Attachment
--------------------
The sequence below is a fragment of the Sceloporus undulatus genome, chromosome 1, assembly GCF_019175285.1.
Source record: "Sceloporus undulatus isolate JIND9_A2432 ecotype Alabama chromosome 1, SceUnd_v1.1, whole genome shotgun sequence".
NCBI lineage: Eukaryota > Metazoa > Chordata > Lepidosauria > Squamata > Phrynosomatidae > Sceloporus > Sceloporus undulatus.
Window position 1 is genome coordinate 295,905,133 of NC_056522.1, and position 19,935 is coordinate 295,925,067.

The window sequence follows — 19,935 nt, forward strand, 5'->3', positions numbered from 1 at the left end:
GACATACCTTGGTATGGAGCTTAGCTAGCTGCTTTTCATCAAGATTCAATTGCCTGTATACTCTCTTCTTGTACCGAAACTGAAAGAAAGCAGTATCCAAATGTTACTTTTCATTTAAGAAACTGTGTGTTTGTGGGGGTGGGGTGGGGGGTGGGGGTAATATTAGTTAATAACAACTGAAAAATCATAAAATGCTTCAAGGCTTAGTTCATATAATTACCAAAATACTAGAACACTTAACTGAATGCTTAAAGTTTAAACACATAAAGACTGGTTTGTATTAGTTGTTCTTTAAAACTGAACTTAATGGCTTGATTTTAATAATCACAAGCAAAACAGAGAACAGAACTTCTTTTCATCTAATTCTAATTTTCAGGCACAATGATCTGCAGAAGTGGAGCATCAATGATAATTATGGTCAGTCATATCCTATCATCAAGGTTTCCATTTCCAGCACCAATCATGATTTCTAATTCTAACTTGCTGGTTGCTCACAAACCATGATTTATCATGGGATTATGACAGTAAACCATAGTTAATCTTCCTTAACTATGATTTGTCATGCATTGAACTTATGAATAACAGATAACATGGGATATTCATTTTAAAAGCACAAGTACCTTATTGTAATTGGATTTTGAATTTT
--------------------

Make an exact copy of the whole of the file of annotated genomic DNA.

The sequence below is a fragment of the Sceloporus undulatus genome, chromosome 1, assembly GCF_019175285.1.
Source record: "Sceloporus undulatus isolate JIND9_A2432 ecotype Alabama chromosome 1, SceUnd_v1.1, whole genome shotgun sequence".
NCBI lineage: Eukaryota > Metazoa > Chordata > Lepidosauria > Squamata > Phrynosomatidae > Sceloporus > Sceloporus undulatus.
Window position 1 is genome coordinate 295,905,133 of NC_056522.1, and position 19,935 is coordinate 295,925,067.

The window sequence follows — 19,935 nt, forward strand, 5'->3', positions numbered from 1 at the left end:
GACATACCTTGGTATGGAGCTTAGCTAGCTGCTTTTCATCAAGATTCAATTGCCTGTATACTCTCTTCTTGTACCGAAACTGAAAGAAAGCAGTATCCAAATGTTACTTTTCATTTAAGAAACTGTGTGTTTGTGGGGGTGGGGTGGGGGGTGGGGGTAATATTAGTTAATAACAACTGAAAAATCATAAAATGCTTCAAGGCTTAGTTCATATAATTACCAAAATACTAGAACACTTAACTGAATGCTTAAAGTTTAAACACATAAAGACTGGTTTGTATTAGTTGTTCTTTAAAACTGAACTTAATGGCTTGATTTTAATAATCACAAGCAAAACAGAGAACAGAACTTCTTTTCATCTAATTCTAATTTTCAGGCACAATGATCTGCAGAAGTGGAGCATCAATGATAATTATGGTCAGTCATATCCTATCATCAAGGTTTCCATTTCCAGCACCAATCATGATTTCTAATTCTAACTTGCTGGTTGCTCACAAACCATGATTTATCATGGGATTATGACAGTAAACCATAGTTAATCTTCCTTAACTATGATTTGTCATGCATTGAACTTATGAATAACAGATAACATGGGATATTCATTTTAAAAGCACAAGTACCTTATTGTAATTGGATTTTGAATTTT